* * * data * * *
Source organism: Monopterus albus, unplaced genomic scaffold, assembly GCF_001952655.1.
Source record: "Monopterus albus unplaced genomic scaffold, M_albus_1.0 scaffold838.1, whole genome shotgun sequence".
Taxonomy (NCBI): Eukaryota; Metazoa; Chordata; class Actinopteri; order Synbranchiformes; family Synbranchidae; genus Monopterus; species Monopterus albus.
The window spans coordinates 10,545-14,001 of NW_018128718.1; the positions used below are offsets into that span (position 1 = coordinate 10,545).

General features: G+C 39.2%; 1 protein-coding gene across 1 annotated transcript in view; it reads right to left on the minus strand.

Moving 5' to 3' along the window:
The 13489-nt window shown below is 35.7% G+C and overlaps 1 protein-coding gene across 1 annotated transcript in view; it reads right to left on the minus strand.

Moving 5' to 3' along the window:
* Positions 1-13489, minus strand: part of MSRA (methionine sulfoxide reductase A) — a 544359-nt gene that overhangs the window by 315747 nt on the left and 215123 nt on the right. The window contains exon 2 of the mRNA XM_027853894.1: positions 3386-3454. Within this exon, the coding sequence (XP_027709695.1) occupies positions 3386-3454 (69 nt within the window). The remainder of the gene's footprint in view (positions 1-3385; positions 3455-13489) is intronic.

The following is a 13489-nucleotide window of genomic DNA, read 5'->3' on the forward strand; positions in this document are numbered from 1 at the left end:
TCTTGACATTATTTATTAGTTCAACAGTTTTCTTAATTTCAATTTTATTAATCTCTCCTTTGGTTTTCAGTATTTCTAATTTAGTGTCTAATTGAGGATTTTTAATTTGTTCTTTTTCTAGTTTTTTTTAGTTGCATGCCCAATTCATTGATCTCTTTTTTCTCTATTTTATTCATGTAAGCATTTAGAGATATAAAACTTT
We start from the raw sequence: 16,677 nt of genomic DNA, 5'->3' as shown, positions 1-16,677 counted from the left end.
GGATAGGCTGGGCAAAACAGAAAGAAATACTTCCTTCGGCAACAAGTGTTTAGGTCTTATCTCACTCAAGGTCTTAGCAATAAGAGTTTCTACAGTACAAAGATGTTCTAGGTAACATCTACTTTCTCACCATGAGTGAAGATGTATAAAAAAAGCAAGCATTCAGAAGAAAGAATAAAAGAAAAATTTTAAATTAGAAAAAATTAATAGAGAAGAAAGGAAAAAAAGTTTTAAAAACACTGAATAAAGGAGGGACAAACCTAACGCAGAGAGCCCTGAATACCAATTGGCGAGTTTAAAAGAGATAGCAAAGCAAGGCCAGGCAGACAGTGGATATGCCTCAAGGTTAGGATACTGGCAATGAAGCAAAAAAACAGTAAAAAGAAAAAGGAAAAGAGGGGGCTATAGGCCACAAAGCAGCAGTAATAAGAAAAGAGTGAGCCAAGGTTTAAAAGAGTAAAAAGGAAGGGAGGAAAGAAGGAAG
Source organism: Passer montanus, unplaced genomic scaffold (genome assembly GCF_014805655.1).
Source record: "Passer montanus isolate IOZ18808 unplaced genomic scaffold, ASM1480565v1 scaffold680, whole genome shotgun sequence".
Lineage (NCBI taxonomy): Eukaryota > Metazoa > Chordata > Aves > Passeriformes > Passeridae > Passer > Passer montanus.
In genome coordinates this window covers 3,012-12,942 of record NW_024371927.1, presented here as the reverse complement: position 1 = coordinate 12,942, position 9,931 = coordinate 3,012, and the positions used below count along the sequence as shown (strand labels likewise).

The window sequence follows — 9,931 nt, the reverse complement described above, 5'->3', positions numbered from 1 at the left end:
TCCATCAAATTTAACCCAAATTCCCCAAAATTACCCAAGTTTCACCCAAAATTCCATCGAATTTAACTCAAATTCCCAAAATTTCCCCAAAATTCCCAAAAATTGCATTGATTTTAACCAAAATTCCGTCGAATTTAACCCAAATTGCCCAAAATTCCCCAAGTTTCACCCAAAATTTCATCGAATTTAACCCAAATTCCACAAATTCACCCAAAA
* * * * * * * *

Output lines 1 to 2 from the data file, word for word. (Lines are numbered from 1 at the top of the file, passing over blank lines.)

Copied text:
Source organism: Monopterus albus, unplaced genomic scaffold, assembly GCF_001952655.1.
Source record: "Monopterus albus unplaced genomic scaffold, M_albus_1.0 scaffold838.1, whole genome shotgun sequence".